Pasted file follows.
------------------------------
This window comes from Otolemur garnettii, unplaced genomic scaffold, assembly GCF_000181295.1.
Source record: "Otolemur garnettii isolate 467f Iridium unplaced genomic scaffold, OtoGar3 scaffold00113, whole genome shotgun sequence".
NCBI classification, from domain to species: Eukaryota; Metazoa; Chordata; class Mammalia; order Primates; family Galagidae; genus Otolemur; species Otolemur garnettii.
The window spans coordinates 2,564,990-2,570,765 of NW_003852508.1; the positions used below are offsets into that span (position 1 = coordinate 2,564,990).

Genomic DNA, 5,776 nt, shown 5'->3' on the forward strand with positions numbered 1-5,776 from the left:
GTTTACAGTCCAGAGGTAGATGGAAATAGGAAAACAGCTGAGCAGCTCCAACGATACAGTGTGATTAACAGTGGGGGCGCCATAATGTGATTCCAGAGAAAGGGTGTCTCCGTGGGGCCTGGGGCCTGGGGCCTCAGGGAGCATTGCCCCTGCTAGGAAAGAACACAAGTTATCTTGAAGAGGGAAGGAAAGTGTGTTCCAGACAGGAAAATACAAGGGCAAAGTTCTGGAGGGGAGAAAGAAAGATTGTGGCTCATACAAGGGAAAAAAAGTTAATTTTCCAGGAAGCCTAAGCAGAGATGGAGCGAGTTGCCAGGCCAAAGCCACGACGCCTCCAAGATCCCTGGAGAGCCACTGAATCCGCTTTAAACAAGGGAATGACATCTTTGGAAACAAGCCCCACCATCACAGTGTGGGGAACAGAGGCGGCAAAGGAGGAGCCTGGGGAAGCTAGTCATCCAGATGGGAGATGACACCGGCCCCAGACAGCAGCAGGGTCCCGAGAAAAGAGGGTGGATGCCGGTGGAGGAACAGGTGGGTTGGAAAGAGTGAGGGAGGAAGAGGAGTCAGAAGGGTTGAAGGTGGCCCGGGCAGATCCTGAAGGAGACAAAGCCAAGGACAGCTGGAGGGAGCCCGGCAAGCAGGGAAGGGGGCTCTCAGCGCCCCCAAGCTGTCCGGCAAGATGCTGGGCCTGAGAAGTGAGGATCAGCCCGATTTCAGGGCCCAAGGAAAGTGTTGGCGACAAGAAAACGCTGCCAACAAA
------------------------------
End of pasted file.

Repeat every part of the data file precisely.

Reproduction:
This window comes from Otolemur garnettii, unplaced genomic scaffold, assembly GCF_000181295.1.
Source record: "Otolemur garnettii isolate 467f Iridium unplaced genomic scaffold, OtoGar3 scaffold00113, whole genome shotgun sequence".
NCBI classification, from domain to species: Eukaryota; Metazoa; Chordata; class Mammalia; order Primates; family Galagidae; genus Otolemur; species Otolemur garnettii.
The window spans coordinates 2,564,990-2,570,765 of NW_003852508.1; the positions used below are offsets into that span (position 1 = coordinate 2,564,990).

Genomic DNA, 5,776 nt, shown 5'->3' on the forward strand with positions numbered 1-5,776 from the left:
GTTTACAGTCCAGAGGTAGATGGAAATAGGAAAACAGCTGAGCAGCTCCAACGATACAGTGTGATTAACAGTGGGGGCGCCATAATGTGATTCCAGAGAAAGGGTGTCTCCGTGGGGCCTGGGGCCTGGGGCCTCAGGGAGCATTGCCCCTGCTAGGAAAGAACACAAGTTATCTTGAAGAGGGAAGGAAAGTGTGTTCCAGACAGGAAAATACAAGGGCAAAGTTCTGGAGGGGAGAAAGAAAGATTGTGGCTCATACAAGGGAAAAAAAGTTAATTTTCCAGGAAGCCTAAGCAGAGATGGAGCGAGTTGCCAGGCCAAAGCCACGACGCCTCCAAGATCCCTGGAGAGCCACTGAATCCGCTTTAAACAAGGGAATGACATCTTTGGAAACAAGCCCCACCATCACAGTGTGGGGAACAGAGGCGGCAAAGGAGGAGCCTGGGGAAGCTAGTCATCCAGATGGGAGATGACACCGGCCCCAGACAGCAGCAGGGTCCCGAGAAAAGAGGGTGGATGCCGGTGGAGGAACAGGTGGGTTGGAAAGAGTGAGGGAGGAAGAGGAGTCAGAAGGGTTGAAGGTGGCCCGGGCAGATCCTGAAGGAGACAAAGCCAAGGACAGCTGGAGGGAGCCCGGCAAGCAGGGAAGGGGGCTCTCAGCGCCCCCAAGCTGTCCGGCAAGATGCTGGGCCTGAGAAGTGAGGATCAGCCCGATTTCAGGGCCCAAGGAAAGTGTTGGCGACAAGAAAACGCTGCCAACAAA